House Renews Move to Separate Office of AGF from Justice Minister


Adedayo Akinwale in Abuja

The long-standing agitation for the separation of the office of the Attorney General of the Federation (AGF) from the Minister of Justice resurfaced yesterday as a bill seeking the divorce passed second reading in the House of Representatives.

The bill when passed would seek the amendment of Section 150 of the 1999 Constitution as amended, which provides for the office of the Attorney General of the Federation, who shall be the Chief Law Officer and a Minister of the Federation.

By this provision, anyone appointed into the office plays the roles of a chief law officer and minister.
But following perceived undue executive influence on the occupiers of the office, there have been agitations for the separation of the office of the chief law officer (Attorney General) from that of the Minister of Justice.

At the plenary yesterday, the sponsor of the bill, Hon. Mohammed Monguno, who is also the Chief Whip of the House, said the powers vested in the attorney general by the constitution were judicial in nature, adding that when exercised to the fullest, they could affect the rights of the people and therefore should not be subjected to political interference.

He added that the attorney general has the power to declare a nolle prosequi or discontinue a case already in court, stressing that recent developments are suggestive of the fact that it should be isolated from political interference.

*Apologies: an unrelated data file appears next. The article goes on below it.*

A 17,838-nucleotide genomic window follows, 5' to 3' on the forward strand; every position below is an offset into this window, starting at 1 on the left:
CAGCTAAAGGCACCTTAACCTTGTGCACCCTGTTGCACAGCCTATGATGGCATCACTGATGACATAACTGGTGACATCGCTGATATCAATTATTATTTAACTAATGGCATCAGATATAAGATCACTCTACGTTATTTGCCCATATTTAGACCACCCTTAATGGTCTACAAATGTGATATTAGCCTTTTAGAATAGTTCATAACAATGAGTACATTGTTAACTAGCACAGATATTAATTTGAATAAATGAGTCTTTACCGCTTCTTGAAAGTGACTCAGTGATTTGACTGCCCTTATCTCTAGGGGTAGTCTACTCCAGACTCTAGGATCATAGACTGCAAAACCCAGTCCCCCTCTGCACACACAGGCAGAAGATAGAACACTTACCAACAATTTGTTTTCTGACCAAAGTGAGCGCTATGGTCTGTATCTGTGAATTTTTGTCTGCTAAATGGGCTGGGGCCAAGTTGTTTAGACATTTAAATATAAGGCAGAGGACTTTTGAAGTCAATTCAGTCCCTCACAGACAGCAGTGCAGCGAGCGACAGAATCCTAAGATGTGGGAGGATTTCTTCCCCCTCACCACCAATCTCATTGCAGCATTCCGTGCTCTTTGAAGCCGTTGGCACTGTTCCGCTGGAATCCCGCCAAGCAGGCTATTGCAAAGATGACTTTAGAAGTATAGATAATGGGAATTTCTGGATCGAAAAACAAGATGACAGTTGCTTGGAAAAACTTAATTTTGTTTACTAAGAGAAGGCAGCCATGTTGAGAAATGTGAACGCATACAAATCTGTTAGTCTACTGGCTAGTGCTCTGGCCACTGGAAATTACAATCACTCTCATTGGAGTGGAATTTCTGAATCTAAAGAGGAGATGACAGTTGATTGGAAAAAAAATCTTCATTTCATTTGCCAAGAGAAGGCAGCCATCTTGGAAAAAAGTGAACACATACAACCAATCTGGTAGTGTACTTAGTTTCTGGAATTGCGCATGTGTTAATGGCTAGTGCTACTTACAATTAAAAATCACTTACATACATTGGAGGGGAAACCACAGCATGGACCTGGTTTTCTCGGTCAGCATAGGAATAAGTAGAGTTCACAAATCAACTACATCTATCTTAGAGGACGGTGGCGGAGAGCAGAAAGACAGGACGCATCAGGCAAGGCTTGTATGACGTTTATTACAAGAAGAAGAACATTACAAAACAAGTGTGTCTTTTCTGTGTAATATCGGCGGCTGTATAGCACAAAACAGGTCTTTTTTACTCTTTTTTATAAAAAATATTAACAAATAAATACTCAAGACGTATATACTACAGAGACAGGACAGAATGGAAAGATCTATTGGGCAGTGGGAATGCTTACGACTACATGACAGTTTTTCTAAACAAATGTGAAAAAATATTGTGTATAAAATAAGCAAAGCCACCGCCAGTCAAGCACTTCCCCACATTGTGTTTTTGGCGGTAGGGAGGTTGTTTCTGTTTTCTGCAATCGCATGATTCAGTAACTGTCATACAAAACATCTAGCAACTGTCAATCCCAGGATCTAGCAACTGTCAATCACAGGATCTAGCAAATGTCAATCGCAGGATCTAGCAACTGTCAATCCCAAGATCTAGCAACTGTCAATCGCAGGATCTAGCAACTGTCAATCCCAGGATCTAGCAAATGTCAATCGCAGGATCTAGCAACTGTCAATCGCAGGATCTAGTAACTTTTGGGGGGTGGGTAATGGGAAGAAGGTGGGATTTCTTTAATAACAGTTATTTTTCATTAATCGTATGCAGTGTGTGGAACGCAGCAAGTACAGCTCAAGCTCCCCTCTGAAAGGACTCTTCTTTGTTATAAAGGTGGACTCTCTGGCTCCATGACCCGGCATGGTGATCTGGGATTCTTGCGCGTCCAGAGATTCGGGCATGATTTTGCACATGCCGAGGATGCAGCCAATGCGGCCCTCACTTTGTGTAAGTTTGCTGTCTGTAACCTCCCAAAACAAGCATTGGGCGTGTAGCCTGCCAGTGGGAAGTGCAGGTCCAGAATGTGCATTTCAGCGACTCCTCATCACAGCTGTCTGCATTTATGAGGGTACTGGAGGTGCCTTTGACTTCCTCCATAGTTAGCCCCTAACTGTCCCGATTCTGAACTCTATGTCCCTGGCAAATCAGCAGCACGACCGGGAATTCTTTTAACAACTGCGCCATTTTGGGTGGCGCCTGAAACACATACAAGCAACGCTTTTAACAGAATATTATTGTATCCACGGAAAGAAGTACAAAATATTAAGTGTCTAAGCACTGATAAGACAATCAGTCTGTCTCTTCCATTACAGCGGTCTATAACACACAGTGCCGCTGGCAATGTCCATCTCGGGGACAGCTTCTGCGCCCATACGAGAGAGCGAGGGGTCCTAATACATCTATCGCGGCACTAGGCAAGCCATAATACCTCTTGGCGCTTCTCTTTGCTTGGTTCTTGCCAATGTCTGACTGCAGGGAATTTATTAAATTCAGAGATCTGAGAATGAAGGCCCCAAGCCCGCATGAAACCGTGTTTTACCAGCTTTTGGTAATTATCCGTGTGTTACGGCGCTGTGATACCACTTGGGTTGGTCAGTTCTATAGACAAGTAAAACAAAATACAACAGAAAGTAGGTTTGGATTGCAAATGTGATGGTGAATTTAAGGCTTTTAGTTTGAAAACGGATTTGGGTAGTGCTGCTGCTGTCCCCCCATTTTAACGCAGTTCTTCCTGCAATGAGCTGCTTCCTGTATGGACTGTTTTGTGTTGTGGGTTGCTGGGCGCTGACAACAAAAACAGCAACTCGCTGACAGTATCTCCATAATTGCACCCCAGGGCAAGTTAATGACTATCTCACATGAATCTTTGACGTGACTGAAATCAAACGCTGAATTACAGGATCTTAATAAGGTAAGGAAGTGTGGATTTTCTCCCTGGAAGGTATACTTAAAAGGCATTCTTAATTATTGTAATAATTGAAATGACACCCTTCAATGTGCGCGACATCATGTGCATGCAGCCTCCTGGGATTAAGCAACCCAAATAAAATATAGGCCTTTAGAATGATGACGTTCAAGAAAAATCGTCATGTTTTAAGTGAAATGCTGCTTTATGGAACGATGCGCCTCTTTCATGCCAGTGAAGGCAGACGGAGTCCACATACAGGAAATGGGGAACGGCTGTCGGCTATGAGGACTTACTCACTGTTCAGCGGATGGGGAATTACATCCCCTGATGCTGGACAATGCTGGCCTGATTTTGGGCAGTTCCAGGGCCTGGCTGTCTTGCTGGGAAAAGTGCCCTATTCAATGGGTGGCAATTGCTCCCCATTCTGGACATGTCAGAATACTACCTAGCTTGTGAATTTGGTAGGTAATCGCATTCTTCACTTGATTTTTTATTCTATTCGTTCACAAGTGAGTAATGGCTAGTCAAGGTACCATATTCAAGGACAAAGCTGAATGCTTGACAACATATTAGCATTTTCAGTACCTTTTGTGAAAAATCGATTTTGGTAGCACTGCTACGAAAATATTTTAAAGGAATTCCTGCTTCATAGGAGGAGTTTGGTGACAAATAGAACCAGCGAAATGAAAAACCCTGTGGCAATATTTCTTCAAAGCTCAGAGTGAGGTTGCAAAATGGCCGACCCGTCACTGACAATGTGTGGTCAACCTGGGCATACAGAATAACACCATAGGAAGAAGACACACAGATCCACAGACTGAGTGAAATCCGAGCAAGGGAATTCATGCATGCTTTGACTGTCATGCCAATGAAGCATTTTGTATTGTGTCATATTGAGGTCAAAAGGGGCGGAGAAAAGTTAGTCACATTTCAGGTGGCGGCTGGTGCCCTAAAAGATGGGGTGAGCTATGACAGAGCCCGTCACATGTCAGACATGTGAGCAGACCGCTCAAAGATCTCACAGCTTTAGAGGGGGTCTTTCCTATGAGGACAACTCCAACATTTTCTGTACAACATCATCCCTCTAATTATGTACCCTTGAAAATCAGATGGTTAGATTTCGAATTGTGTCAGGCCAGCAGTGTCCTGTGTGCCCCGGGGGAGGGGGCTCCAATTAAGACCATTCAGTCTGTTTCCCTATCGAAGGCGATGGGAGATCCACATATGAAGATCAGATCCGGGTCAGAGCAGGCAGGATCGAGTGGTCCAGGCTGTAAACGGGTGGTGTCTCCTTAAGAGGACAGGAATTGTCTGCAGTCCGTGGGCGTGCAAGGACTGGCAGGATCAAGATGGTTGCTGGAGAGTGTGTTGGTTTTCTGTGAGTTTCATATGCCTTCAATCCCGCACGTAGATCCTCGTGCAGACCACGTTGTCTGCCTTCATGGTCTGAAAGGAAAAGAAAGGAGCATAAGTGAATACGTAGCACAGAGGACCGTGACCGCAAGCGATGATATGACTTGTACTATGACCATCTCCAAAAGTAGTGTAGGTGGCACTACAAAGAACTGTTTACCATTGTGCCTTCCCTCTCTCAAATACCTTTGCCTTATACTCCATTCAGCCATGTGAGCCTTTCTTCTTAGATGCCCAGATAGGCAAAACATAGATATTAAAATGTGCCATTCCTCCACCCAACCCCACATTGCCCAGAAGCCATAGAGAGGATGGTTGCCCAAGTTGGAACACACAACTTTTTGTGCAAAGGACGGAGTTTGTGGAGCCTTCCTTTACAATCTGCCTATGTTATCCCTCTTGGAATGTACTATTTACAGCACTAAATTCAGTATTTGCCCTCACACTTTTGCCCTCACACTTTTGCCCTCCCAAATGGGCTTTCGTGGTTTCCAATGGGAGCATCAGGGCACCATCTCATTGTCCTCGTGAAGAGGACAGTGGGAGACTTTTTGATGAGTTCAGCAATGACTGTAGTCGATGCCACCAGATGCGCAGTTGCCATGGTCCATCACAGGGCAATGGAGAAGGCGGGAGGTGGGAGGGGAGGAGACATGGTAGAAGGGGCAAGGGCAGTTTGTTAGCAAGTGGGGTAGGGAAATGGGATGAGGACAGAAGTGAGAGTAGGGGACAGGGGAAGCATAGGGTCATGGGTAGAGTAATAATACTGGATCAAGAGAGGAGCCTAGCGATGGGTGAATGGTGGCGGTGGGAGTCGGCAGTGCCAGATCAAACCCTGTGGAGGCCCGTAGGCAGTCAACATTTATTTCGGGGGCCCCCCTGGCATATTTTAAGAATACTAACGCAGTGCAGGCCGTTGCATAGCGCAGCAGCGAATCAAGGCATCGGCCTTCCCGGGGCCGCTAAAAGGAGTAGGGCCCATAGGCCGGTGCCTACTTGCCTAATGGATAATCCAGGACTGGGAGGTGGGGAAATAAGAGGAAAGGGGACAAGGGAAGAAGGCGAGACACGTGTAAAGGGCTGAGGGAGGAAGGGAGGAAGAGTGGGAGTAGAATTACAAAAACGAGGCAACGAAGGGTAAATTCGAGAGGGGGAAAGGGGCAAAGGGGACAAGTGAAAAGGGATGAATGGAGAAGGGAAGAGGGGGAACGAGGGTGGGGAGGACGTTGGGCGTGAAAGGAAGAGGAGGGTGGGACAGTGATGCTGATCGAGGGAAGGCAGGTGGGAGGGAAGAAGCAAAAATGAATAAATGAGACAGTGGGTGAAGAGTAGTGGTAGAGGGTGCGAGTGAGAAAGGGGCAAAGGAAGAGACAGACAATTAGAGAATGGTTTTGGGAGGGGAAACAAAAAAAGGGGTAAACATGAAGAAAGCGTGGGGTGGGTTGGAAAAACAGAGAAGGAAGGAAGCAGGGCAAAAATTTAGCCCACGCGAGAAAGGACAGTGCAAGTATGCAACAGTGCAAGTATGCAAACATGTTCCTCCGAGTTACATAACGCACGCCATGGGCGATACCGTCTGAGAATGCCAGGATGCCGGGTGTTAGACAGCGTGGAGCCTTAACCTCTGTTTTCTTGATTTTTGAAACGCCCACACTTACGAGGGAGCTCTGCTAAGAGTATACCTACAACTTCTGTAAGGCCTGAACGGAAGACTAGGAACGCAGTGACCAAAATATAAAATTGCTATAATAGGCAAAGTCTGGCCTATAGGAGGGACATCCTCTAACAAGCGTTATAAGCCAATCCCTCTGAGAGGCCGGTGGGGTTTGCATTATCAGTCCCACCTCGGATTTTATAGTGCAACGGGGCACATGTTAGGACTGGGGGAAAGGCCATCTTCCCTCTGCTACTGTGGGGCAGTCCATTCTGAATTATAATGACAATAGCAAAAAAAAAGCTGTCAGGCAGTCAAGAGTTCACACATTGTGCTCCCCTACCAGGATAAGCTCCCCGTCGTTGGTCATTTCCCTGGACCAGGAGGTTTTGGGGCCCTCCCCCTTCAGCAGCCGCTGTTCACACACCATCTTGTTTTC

Monguno noted that while the president would be free to use political consideration to appoint the minister of justice, the appointment of the attorney general should be based only on career progression.
In his contribution, Hon. Nicholas Ossai, said the bill was first passed by the 7th and 8th Assembly, adding that a particular office should not be vested with too much power.
The House, therefore, referred the bill to the Committee on Legislative Matters for further legislative action.

Also, a Bill for an Act to alter the 1999 Constitution, as amended by allowing members of the NJC appoint their own secretary rather than being recommended for appointment by a lower body of the Federal Judicial Service Commission has also passed second reading.

Similarly, the bill to alter Section 7 of the 1999 Constitution has passed the second reading.

Leading the debate on the general principles of A Bill for an Act to Alter Section 7 of the 1999 Constitution as amended, Hon. Dachung Bagos, said that the bill sought to among other things alter Section 7 (1) of the Principal Act by substituting Section 7 (1) with new sections 7 (1) (a) (z): to provide for the office of the Chairman and Vice Chairman of Local Government as stipulated in this bill.

Bagos said the bill sought to provide for election and tenure of office for local government chairmen/councilors and also prescribed mode of exercising legislative powers of the local government council.

According to him, the proposed legislation further seeks to provide for democratically elected local government councils and as true representatives of the people.
The House also referred the bill to the Ad hoc Committee on the Review of the Constitution for further legislative action.